Dr Ratan Lall | www.worldfoodprize.org
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New Delhi: Leading Indian-American soil scientist Dr Rattan Lal has been named as this year’s recipient of the World Food Prize for developing and mainstreaming a soil-centric approach to increasing food production that conserves natural resources and mitigates climate change.

The World Food Prize is considered equivalent to the Nobel Prize in the field of agriculture, and the recipient is awarded $250,000 for improving the quality and availability of food.

Dr Lal’s contribution to soil conservation also increased the global food supply by helping small farmers improve their soil’s health.

The World Food Prize Foundation President Barbara Stinson announced Lal as the winner in an online ceremony in Washington DC Thursday. The ceremony featured pre-recorded remarks from US Secretary of State Mike Pompeo and US Secretary of Agriculture Sonny Perdue.

“Dr Lal’s research in soil science shows that the solution to this problem is right under our feet. He’s helping the earth’s estimated 500 million small farmers be faithful stewards of their land through improved management, less soil degradation, and the recycling of nutrients. The billions of people who depend on these farms stand to benefit greatly from his work,” said Secretary Pompeo

Hailing his work in soil conservation, the foundation’s president said, “Dr Lal is a trailblazer in soil science with a prodigious passion for research that improves soil health, enhances agricultural production, improves the nutritional quality of food, restores the environment and mitigates climate change.”


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Dr Lal’s model increases grain yield, decreases land area used

According to The New York Times, the soil scientist’s research led to improved food production along with a better understanding of how atmospheric carbon can be held in the soil to help combat climate change.

Dr Lal’s model indicates that restoring soil health can lead to multiple benefits by the year 2100, including more than doubling the global annual grain yield to feed the growing world population, while decreasing the land area under grain cultivation by 30 per cent and decreasing fertiliser use by half.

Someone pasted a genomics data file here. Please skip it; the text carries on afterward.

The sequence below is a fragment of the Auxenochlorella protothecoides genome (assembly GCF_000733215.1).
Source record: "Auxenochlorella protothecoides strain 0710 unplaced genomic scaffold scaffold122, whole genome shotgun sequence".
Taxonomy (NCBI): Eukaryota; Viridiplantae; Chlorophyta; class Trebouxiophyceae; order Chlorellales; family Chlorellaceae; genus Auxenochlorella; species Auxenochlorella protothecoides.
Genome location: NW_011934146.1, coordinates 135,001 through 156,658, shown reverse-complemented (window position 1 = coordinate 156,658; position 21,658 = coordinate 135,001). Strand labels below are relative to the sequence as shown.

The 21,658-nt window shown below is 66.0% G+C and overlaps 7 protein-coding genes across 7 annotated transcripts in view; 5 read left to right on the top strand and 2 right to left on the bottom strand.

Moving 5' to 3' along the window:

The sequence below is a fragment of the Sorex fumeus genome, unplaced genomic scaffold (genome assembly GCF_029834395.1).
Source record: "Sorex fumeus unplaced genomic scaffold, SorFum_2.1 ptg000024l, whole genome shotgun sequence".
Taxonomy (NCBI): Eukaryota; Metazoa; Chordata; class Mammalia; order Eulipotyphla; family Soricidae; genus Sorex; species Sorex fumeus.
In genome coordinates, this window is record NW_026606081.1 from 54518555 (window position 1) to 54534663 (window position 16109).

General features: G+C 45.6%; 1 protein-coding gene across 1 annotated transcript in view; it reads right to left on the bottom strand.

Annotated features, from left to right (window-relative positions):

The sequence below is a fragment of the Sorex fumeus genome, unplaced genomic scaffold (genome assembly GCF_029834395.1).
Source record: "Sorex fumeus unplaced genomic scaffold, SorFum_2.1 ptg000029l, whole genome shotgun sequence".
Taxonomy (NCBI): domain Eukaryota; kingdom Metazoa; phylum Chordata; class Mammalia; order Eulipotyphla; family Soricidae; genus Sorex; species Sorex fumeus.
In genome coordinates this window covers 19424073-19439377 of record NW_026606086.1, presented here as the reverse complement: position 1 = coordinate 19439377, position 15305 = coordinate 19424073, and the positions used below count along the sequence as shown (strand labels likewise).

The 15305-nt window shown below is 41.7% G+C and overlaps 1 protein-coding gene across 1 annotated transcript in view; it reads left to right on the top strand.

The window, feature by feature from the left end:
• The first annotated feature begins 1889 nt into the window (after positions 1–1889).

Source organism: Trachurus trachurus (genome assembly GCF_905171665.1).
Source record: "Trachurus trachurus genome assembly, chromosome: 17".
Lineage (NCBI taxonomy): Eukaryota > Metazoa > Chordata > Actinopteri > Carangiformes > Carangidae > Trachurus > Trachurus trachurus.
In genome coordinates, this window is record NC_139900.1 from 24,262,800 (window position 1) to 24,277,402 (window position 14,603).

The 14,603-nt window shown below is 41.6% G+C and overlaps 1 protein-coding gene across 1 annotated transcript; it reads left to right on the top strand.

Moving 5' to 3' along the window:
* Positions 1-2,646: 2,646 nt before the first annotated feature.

While receiving the award, Dr Lal, who is currently the professor of soil science at Ohio State University and founding director of the university’s Carbon Management and Sequestration Center, said, “We must eliminate hunger. We must also make sure that the food consumed is healthy and this is where the concept of healthy soil, plants, animals, people and the environment is a one and indivisible concept.”

Dr Lal was born in 1944 in Karyal in West Punjab, which is now in Pakistan. In 1947, when India gained independence, Lal’s family resettled as refugees in Rajaund, Haryana.

In Rajaund, his father farmed a few acres, using traditional farming methods. Lal completed his initial education from Punjab Agricultural University and earned his M.Sc. at the Indian Agricultural Research Institute in Delhi.

In 1965, he left for Ohio State University to pursue his PhD. Later, his career took him to posts in Australia and Nigeria while leading soil restoration projects in Asia, Africa and Latin America.

The World Food Prize was established by Nobel Peace Prize laureate Norman Borlaug in 1986. The foundation is based in Des Moines, Iowa in US and the first recipient of this award was Indian agricultural scientist Dr M.S. Swaminathan in 1987, regarded as the father of India’s Green Revolution.


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